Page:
Featuring a comprehensive introduction and careful commentary on every major section of the text, with an analysis of structure, genre, setting, and intention, this new volume will be a valuable aid to scholars, students, and preachers.


This volume is the seventeenth published in the series Forms of the Old Testament Literature (FOTL). The following foreword complements the forewords to volumes published thus far.

The reader will realize a difference between the chronological sequence in which the individual volumes appear and their positions in the order of the commentary. That is because the publication of the volumes depends on the working schedules of the individual contributors, which are also influenced by their participation in the ever-widening range of research. The order of the volumes in the commentary follows the sequential order of the books in the Protestant Churches, even where on occasion more than one biblical book is treated in the same volume or where two volumes are used for one biblical book. Excepted from this order are the books of Job, Proverbs, Ruth, Song of Songs, Ecclesiastes/Qoheleth, and Esther, whose combined treatment under “Wisdom Literature” is already published in volume XIII. The commentary on Lamentations likewise appears in volume XV on Psalms, Part 2.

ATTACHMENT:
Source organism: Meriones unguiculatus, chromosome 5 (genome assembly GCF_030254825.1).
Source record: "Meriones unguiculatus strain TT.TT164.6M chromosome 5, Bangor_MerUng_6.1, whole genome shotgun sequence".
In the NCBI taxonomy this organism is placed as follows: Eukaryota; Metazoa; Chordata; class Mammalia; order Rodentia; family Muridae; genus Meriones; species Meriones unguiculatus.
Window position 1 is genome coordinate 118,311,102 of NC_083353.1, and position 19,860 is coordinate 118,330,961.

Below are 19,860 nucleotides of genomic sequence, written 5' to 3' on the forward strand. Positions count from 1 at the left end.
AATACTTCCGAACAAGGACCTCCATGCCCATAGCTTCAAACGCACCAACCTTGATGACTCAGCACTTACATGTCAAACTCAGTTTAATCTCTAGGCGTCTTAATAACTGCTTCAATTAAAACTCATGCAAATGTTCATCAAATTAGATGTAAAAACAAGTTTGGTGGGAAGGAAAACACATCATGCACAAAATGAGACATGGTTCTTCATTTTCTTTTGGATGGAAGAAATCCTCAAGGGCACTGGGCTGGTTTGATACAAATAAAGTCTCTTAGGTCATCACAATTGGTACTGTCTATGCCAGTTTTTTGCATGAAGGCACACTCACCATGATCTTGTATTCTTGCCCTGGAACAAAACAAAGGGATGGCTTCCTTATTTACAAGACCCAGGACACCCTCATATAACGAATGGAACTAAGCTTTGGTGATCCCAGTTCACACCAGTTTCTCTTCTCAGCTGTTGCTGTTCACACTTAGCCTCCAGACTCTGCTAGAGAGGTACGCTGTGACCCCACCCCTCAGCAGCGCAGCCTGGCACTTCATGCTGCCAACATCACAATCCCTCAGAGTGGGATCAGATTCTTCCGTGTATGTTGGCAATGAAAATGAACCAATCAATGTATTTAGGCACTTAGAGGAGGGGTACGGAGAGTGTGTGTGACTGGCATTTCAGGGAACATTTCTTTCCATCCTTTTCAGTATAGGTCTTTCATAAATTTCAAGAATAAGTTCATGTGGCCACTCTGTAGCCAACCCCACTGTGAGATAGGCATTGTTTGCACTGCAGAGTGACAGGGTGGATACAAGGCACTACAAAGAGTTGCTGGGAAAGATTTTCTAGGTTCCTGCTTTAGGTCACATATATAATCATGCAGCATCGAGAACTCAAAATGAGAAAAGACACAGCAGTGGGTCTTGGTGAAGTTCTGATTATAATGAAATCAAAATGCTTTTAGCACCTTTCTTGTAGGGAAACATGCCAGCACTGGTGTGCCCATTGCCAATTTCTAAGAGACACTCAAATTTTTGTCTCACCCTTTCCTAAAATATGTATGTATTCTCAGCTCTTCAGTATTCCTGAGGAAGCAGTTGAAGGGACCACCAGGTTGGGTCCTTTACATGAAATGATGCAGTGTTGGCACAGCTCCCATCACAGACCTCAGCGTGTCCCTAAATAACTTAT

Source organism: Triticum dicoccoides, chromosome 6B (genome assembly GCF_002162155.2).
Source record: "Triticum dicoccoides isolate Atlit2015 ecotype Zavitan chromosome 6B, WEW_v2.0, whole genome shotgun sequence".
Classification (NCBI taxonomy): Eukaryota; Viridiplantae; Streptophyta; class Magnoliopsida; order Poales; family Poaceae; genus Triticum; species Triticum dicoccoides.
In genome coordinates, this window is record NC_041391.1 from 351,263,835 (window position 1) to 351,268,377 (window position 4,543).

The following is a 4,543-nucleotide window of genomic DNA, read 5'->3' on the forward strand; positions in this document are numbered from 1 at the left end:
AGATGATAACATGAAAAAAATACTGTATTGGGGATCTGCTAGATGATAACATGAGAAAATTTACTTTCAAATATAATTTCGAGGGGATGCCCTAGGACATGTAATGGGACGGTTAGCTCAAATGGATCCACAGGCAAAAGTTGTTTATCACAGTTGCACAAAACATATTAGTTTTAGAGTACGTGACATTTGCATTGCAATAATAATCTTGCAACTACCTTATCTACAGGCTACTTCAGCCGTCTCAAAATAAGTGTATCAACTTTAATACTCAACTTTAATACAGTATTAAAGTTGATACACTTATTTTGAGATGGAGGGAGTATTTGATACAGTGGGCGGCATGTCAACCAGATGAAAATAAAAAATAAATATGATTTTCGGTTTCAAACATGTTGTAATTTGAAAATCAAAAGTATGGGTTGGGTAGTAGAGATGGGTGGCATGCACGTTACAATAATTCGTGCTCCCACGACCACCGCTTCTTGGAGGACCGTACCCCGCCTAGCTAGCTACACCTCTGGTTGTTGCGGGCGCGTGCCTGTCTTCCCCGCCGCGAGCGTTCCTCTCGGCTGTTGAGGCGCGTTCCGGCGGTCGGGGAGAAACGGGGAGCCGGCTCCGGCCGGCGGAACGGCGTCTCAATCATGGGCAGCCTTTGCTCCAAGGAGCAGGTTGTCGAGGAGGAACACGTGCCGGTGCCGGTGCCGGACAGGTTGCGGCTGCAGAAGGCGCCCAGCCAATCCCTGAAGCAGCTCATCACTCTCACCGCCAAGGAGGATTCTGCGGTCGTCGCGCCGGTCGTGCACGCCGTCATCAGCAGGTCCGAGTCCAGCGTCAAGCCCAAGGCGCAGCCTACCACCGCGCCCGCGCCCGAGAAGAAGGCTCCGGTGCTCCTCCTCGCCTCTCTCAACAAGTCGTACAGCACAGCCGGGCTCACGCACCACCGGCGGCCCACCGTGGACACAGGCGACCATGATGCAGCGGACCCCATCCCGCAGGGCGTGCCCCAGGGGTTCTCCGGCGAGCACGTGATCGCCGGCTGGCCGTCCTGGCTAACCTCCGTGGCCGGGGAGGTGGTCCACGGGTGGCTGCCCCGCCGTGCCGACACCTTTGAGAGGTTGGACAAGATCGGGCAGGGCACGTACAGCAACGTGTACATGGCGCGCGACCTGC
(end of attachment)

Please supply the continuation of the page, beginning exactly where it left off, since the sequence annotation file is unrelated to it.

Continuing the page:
An international, inter-confessional, and eventually inter-religious team of scholars contributes to the project, originally launched by Knierim and Tucker almost four decades ago. Its membership has changed and expanded over the years. After many years as Co-Editor together with Knierim, Tucker relinquished his position after his retirement from the Candler School of Theology. Sweeney, since 1994 Professor at the Claremont School of Theology and Claremont Graduate University, has succeeded Tucker as Co-Editor of the series.

During the early stages of deliberations, it had become clear that the project should not be a handbook about the results of the work of form-criticism, including method and exemplification. Nor should it be an encyclopedia of the identified genres and their settings in their typical societal traditions. These aspects are already on record through the results of the history of the discipline originally — and appropriately — called form-history (Form Geschichte) rather than form-criticism. The expression “form criticism” is retained in this commentary only with the conscious implication that form criticism involves . . .

Search by... Author
Show... All Results Primary Sources Peer-reviewed


An unknown error has occurred. Please click the button below to reload the page. If the problem persists, please try again in a little while.